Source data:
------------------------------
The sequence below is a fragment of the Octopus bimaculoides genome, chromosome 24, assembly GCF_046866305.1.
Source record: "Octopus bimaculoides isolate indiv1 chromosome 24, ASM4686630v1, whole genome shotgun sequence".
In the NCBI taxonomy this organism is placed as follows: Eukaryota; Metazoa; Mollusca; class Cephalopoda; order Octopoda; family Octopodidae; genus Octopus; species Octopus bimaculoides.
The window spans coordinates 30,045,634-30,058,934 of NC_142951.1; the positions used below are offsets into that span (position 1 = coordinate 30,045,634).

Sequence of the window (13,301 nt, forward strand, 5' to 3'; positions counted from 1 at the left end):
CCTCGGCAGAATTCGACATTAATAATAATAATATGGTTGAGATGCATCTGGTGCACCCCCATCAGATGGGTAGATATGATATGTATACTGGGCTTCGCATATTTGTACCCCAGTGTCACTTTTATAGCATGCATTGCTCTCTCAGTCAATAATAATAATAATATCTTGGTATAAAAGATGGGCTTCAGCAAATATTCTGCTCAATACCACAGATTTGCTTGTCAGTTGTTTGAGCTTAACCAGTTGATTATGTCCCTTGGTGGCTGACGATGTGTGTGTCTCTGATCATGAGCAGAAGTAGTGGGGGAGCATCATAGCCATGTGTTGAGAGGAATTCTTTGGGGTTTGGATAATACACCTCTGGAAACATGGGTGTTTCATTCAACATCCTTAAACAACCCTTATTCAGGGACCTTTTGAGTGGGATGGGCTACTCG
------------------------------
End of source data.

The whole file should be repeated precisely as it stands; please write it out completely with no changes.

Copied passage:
The sequence below is a fragment of the Octopus bimaculoides genome, chromosome 24, assembly GCF_046866305.1.
Source record: "Octopus bimaculoides isolate indiv1 chromosome 24, ASM4686630v1, whole genome shotgun sequence".
In the NCBI taxonomy this organism is placed as follows: Eukaryota; Metazoa; Mollusca; class Cephalopoda; order Octopoda; family Octopodidae; genus Octopus; species Octopus bimaculoides.
The window spans coordinates 30,045,634-30,058,934 of NC_142951.1; the positions used below are offsets into that span (position 1 = coordinate 30,045,634).

Sequence of the window (13,301 nt, forward strand, 5' to 3'; positions counted from 1 at the left end):
CCTCGGCAGAATTCGACATTAATAATAATAATATGGTTGAGATGCATCTGGTGCACCCCCATCAGATGGGTAGATATGATATGTATACTGGGCTTCGCATATTTGTACCCCAGTGTCACTTTTATAGCATGCATTGCTCTCTCAGTCAATAATAATAATAATATCTTGGTATAAAAGATGGGCTTCAGCAAATATTCTGCTCAATACCACAGATTTGCTTGTCAGTTGTTTGAGCTTAACCAGTTGATTATGTCCCTTGGTGGCTGACGATGTGTGTGTCTCTGATCATGAGCAGAAGTAGTGGGGGAGCATCATAGCCATGTGTTGAGAGGAATTCTTTGGGGTTTGGATAATACACCTCTGGAAACATGGGTGTTTCATTCAACATCCTTAAACAACCCTTATTCAGGGACCTTTTGAGTGGGATGGGCTACTCG